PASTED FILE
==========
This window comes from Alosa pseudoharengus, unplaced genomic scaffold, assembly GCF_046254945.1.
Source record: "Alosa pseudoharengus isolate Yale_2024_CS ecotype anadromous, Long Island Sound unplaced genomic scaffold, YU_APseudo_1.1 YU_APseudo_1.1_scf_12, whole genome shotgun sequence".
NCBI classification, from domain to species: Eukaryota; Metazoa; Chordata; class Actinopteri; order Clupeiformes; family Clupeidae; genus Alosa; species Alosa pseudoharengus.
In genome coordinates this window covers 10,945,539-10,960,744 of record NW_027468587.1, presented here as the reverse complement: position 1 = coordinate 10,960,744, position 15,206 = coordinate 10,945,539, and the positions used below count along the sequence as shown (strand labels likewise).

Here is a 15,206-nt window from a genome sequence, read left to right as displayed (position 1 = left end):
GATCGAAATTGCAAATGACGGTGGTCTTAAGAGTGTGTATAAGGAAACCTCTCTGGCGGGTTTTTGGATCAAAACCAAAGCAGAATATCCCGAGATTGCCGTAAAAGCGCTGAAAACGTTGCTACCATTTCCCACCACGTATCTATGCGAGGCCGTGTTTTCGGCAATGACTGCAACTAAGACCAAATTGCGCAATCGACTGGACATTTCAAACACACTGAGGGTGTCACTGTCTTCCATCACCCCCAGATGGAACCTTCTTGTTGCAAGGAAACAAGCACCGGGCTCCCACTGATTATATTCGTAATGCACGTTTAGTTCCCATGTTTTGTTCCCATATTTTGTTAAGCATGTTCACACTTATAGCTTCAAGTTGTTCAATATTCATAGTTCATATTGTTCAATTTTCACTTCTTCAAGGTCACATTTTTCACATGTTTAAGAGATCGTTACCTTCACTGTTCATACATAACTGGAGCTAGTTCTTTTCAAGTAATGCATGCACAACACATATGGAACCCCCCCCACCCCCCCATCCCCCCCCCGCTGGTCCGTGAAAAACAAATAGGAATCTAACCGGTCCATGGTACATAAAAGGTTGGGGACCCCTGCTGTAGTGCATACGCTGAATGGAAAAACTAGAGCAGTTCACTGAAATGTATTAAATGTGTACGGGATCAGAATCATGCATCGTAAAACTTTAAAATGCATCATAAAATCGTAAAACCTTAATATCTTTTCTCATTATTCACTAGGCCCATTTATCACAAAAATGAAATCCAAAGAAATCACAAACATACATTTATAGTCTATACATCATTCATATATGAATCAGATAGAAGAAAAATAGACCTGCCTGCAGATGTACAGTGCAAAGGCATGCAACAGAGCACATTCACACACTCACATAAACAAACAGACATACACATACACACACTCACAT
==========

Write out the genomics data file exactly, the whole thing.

This window comes from Alosa pseudoharengus, unplaced genomic scaffold, assembly GCF_046254945.1.
Source record: "Alosa pseudoharengus isolate Yale_2024_CS ecotype anadromous, Long Island Sound unplaced genomic scaffold, YU_APseudo_1.1 YU_APseudo_1.1_scf_12, whole genome shotgun sequence".
NCBI classification, from domain to species: Eukaryota; Metazoa; Chordata; class Actinopteri; order Clupeiformes; family Clupeidae; genus Alosa; species Alosa pseudoharengus.
In genome coordinates this window covers 10,945,539-10,960,744 of record NW_027468587.1, presented here as the reverse complement: position 1 = coordinate 10,960,744, position 15,206 = coordinate 10,945,539, and the positions used below count along the sequence as shown (strand labels likewise).

Here is a 15,206-nt window from a genome sequence, read left to right as displayed (position 1 = left end):
GATCGAAATTGCAAATGACGGTGGTCTTAAGAGTGTGTATAAGGAAACCTCTCTGGCGGGTTTTTGGATCAAAACCAAAGCAGAATATCCCGAGATTGCCGTAAAAGCGCTGAAAACGTTGCTACCATTTCCCACCACGTATCTATGCGAGGCCGTGTTTTCGGCAATGACTGCAACTAAGACCAAATTGCGCAATCGACTGGACATTTCAAACACACTGAGGGTGTCACTGTCTTCCATCACCCCCAGATGGAACCTTCTTGTTGCAAGGAAACAAGCACCGGGCTCCCACTGATTATATTCGTAATGCACGTTTAGTTCCCATGTTTTGTTCCCATATTTTGTTAAGCATGTTCACACTTATAGCTTCAAGTTGTTCAATATTCATAGTTCATATTGTTCAATTTTCACTTCTTCAAGGTCACATTTTTCACATGTTTAAGAGATCGTTACCTTCACTGTTCATACATAACTGGAGCTAGTTCTTTTCAAGTAATGCATGCACAACACATATGGAACCCCCCCCACCCCCCCATCCCCCCCCCGCTGGTCCGTGAAAAACAAATAGGAATCTAACCGGTCCATGGTACATAAAAGGTTGGGGACCCCTGCTGTAGTGCATACGCTGAATGGAAAAACTAGAGCAGTTCACTGAAATGTATTAAATGTGTACGGGATCAGAATCATGCATCGTAAAACTTTAAAATGCATCATAAAATCGTAAAACCTTAATATCTTTTCTCATTATTCACTAGGCCCATTTATCACAAAAATGAAATCCAAAGAAATCACAAACATACATTTATAGTCTATACATCATTCATATATGAATCAGATAGAAGAAAAATAGACCTGCCTGCAGATGTACAGTGCAAAGGCATGCAACAGAGCACATTCACACACTCACATAAACAAACAGACATACACATACACACACTCACAT